The same day that former Olympian Bruce Jenner made his world debut as “Caitlyn,” a group of drag queens from San Francisco–decked out in dresses, wigs and sparkling makeup–made their way to Facebook headquarters in Menlo Park to protest against the tech giant’s rule requiring users to prove their true identities.
“Facebook’s policy is just the tip of the iceberg,” Lil Miss Hot Mess told the Contra Costa Times at Monday’s protest. “This is part of a bigger fight for our digital rights, for our rights to our privacy, to our safety and to express ourselves authentically online.”
Lil Miss Hot Mess was one of approximately 50 protesters that also included Native Americans and victims of domestic violence that called for Facebook to remove the option for users to report profiles that use a fake names. They also demanded the tech company to stop requiring users to verify their “real names”. Users are locked out of their accounts until they can prove their true identities.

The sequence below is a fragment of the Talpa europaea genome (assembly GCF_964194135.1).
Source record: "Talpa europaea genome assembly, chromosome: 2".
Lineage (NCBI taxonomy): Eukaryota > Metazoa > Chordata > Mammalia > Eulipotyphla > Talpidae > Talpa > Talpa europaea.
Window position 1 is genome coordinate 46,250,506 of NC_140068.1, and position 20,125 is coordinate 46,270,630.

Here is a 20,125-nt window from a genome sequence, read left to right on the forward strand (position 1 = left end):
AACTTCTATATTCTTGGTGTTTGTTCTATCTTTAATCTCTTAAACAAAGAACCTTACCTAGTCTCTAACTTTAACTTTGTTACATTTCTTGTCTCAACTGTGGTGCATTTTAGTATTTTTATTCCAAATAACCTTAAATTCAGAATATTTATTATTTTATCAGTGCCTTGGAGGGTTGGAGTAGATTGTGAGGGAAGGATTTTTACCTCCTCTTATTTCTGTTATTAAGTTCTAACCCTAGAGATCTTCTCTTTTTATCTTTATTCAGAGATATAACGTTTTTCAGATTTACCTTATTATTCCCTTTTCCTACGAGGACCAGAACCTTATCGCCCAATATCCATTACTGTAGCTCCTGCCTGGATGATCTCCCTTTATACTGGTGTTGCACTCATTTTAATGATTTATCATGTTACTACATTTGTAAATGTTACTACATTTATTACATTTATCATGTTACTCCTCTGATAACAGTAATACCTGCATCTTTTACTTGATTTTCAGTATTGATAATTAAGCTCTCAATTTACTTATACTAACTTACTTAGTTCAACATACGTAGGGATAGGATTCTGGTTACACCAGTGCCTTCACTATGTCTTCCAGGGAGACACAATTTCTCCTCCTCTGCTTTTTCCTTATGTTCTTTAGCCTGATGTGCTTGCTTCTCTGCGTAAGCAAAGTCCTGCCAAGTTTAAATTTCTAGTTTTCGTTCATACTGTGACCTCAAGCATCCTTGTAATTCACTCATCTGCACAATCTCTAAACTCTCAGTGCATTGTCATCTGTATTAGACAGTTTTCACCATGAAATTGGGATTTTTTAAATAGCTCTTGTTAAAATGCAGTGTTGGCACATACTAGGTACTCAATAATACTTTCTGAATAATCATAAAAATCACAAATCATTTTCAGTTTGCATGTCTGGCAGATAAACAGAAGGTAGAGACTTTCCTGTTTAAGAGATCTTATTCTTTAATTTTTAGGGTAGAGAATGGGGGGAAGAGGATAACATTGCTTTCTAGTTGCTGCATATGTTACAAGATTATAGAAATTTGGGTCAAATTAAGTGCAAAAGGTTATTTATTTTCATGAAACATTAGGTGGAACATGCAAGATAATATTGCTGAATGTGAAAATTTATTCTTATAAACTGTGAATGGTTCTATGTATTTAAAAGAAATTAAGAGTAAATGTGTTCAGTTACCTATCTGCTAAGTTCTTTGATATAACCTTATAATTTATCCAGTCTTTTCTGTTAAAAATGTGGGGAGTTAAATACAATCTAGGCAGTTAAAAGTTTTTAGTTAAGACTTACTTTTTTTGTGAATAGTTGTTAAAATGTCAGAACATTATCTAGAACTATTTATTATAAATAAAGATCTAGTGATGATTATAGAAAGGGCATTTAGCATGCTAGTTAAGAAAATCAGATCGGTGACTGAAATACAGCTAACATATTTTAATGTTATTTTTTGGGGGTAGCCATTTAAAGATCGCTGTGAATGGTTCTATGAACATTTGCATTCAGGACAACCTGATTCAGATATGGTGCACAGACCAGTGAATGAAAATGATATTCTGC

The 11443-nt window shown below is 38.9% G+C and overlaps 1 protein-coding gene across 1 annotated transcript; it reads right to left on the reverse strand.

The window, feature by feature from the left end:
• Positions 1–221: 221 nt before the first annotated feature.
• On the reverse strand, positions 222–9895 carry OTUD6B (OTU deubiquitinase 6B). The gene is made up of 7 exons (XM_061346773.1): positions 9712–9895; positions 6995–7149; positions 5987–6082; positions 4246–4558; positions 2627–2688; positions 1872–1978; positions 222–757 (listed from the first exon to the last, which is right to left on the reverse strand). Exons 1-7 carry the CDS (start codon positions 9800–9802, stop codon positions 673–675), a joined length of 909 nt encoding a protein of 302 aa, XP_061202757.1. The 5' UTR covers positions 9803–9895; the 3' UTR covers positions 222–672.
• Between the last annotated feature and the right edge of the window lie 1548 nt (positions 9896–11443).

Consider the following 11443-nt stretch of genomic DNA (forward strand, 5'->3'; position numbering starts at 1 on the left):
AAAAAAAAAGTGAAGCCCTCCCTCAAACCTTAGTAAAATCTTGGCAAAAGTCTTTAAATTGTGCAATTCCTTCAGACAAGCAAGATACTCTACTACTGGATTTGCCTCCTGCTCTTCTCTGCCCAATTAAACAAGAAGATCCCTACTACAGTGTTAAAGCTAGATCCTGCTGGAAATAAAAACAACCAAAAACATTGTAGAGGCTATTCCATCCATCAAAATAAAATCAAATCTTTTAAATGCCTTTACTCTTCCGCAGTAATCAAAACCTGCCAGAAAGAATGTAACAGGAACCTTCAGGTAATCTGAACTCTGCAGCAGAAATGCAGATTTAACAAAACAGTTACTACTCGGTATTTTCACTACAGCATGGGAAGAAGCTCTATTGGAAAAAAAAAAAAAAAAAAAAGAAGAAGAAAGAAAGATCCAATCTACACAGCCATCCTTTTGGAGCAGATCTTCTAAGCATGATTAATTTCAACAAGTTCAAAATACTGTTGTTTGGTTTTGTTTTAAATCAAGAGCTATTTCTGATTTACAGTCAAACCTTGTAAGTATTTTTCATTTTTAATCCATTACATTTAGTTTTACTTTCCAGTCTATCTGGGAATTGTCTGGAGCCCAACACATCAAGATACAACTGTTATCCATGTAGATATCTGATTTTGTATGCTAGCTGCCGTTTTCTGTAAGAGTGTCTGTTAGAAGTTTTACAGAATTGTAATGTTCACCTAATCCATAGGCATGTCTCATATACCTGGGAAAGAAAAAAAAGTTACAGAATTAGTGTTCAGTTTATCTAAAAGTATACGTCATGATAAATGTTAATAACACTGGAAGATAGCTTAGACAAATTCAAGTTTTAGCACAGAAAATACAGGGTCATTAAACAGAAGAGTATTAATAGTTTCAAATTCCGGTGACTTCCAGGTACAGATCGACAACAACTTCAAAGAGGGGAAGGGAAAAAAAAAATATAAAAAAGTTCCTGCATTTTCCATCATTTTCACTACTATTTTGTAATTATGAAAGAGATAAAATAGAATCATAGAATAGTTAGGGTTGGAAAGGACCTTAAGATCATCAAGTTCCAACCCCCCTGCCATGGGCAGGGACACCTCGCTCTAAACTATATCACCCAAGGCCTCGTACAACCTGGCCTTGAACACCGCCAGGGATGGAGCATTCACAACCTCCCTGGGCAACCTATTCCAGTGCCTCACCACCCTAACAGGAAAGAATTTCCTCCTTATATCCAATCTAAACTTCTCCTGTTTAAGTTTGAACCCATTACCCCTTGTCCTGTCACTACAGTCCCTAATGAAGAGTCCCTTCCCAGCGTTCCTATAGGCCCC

“Hey, hey. Ho ho. Facebook’s policy got to go,” the protesters reportedly chanted. The hashtag #MyNameIs was created to document the event on social media.
— Heather Kelly (@kelly_heather) June 1, 2015
Some protesters referred to Facebook’s policy of verifying identity as being “malicious” and called it “targeted bullying”.
— Alexis C. Madrigal (@alexismadrigal) June 2, 2015
In October, Facebook apologized publicly to the LGBT community stating, that the site does not require a legal name. It has since implemented several additional avenues through which people can verify their identities.
On Monday, Facebook issued another message online: “People can be assured that they’re really connecting with their loved ones, and no one can hide behind an anonymous name to bully, taunt or say insensitive or inappropriate things.”
Follow Adelle Nazarian on Twitter @AdelleNaz